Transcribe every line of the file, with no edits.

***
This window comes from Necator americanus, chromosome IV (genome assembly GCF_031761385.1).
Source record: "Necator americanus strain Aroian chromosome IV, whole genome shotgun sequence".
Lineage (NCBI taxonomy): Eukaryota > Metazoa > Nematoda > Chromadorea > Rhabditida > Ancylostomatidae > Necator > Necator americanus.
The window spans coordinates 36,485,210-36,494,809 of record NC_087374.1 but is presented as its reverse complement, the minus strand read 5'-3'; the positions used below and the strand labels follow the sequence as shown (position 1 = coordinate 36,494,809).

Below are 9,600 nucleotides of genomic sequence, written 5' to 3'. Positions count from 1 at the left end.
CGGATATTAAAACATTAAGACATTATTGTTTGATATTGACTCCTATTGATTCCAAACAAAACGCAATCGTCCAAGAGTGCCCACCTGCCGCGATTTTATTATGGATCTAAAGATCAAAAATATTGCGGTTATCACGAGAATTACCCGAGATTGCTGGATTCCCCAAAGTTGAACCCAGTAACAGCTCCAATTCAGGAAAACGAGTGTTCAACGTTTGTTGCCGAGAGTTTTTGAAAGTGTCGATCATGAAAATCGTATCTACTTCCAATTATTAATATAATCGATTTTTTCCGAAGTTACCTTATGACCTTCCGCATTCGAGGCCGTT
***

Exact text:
This window comes from Necator americanus, chromosome IV (genome assembly GCF_031761385.1).
Source record: "Necator americanus strain Aroian chromosome IV, whole genome shotgun sequence".
Lineage (NCBI taxonomy): Eukaryota > Metazoa > Nematoda > Chromadorea > Rhabditida > Ancylostomatidae > Necator > Necator americanus.
The window spans coordinates 36,485,210-36,494,809 of record NC_087374.1 but is presented as its reverse complement, the minus strand read 5'-3'; the positions used below and the strand labels follow the sequence as shown (position 1 = coordinate 36,494,809).

Below are 9,600 nucleotides of genomic sequence, written 5' to 3'. Positions count from 1 at the left end.
CGGATATTAAAACATTAAGACATTATTGTTTGATATTGACTCCTATTGATTCCAAACAAAACGCAATCGTCCAAGAGTGCCCACCTGCCGCGATTTTATTATGGATCTAAAGATCAAAAATATTGCGGTTATCACGAGAATTACCCGAGATTGCTGGATTCCCCAAAGTTGAACCCAGTAACAGCTCCAATTCAGGAAAACGAGTGTTCAACGTTTGTTGCCGAGAGTTTTTGAAAGTGTCGATCATGAAAATCGTATCTACTTCCAATTATTAATATAATCGATTTTTTCCGAAGTTACCTTATGACCTTCCGCATTCGAGGCCGTT